This trial does smack of the "Eat the Rich" mentality, in that the government calls Microsoft the bad guys, and now everyone wants a piece. Class action lawsuits are springing up everywhere (, hoping to get back the money that Microsoft overcharged them for Windows 95. "Hmm...I bought a crummy OS when I could have gotten a better one for they should compensate me for my stupidity." Of course, what's really behind it is not angry consumers, but greedy lawyers. "Hmm...6 figures in legal fees for me, and $3 in damages for each of the sorry consumers...That should compensate me for my losses in Microsoft's imminent stock crash."

Politicians cash in too ( Al Gore sports khakis, a sweater and a Palm V ("Look at me, Mom, I'm a geek!") with his new-found friends on the Redmond campus. His performance there is the stuff of superb satire: "An entrepreneur or a company that wants to develop an application interface - just to pick a random example - and is not able to go into the marketplace and compete, has a right to say, 'Hey, wait a minute, that violates a fundamental American value.'" Here! Here, Al! I once wrote a thriller and no one bought it. That too violates a fundamental American value. Stephen King should be broken up for taking away my market share.

Even Bill's fellow Titans of Industry climb aboard the bandwagon. Larry Ellison came out in support of breaking up Microsoft (, in a stunning show of humility. On the one hand, he professes that Oracle is Best and will dominate the software market...but then, why isn't he afraid that he'll be next? ...Ah, yes...unlike Bill, he has friends in low places (see "A lament for Netscape").

-- Name omitted for fear of receiving strange telephone calls asking questions like, "What radio stations do you listen to? Is anyone in your family a member of the Communist Party?"
What I find interesting is that Microsoft's tactics appear to be ineffective.

Product quality determines success. IE beat Netscape once it became a significantly better browser. Apache beat Netscape because it was a significantly better server.

Office 2000 looks vulnerable to me.

We used Solaris, tried Exchange, and settled on Qube with Linux.

-- EricUlevik

IE beat Netscape once it became a significantly better browser.

IE gained ground quickly because it was *completely* subsidized by Windows95, which most Netscape users had already paid for. Later on it became something half-decent, but that really didn't matter as long as it was good enough for naive users.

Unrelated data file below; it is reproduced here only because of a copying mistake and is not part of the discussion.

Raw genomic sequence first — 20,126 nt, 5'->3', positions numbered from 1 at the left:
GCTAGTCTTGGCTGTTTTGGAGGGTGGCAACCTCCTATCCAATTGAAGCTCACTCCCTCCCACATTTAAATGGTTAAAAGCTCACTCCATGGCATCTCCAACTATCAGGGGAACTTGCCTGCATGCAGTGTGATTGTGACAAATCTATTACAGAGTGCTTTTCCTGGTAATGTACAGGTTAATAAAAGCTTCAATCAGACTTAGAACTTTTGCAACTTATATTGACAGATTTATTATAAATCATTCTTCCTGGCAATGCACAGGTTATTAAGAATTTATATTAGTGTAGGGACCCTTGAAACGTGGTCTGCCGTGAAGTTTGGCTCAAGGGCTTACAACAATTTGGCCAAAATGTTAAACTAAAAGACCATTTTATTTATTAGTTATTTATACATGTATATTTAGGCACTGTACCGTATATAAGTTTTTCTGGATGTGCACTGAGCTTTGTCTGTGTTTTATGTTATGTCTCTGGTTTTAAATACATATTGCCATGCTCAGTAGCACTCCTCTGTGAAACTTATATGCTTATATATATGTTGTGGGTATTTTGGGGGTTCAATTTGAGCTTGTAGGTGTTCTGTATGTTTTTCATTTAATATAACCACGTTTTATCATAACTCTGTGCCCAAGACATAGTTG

Windows included IE, but this did not make a difference until it was a better browser. Windows NT 4.0 includes IE 2.0 but no-one ever used it. Newer Windows 95 included IE 3.0 and some people used it, but most just added Netscape. It was only with the significantly better IE 4 that people stopped installing Netscape.

That's funny, all the Windows users I know personally use Netscape and think IE sucks. I'm a MacUser?, and I think IE is better on MacOS than Netscape (except for certain sites with weird Java). OTOH, I think Netscape 4.51 has pulled even with IE. -- LarryKollar

Few recall the principles of free trade

FreeTrade presupposes a FreeMarket. For a market to be free, goods must compete fairly on price vs merits. But SomeoneOwnsTheMarket?, so when the Monopoly gets large enough to force the Market Owner's hand, competition suddenly becomes very unfair. Subsidies have a similar effect by misrepresenting the cost to produce something. When Big Company forces Little Company out of business by dropping the price point, the company with the deepest pockets wins. This is as capitalistic as suing someone because you know they can't afford to defend themselves.

The concept of a free market - one without large market shares - has been discredited by the AustrianSchool?. Not to mention the RealWorld.

My take:

Capitalism works best when the cost to the consumer accurately reflects the cost of production. Companies work best when they are fully refactored. If a company runs the risk of having a conflict of interest (like making both Apps and Operating System), then break it up! A company should not be able to dictate how anyone else relates to its competitors. Conclusion: RefactorMicrosoft. Believing that a FreeMarket results from having no regulation is as naive as believing that a FreeSociety? results from having no police.

-- EricBennett

My take:

Only the government can create a non-free market.

Capitalism often tends towards large market shares, and there's nothing bad about that.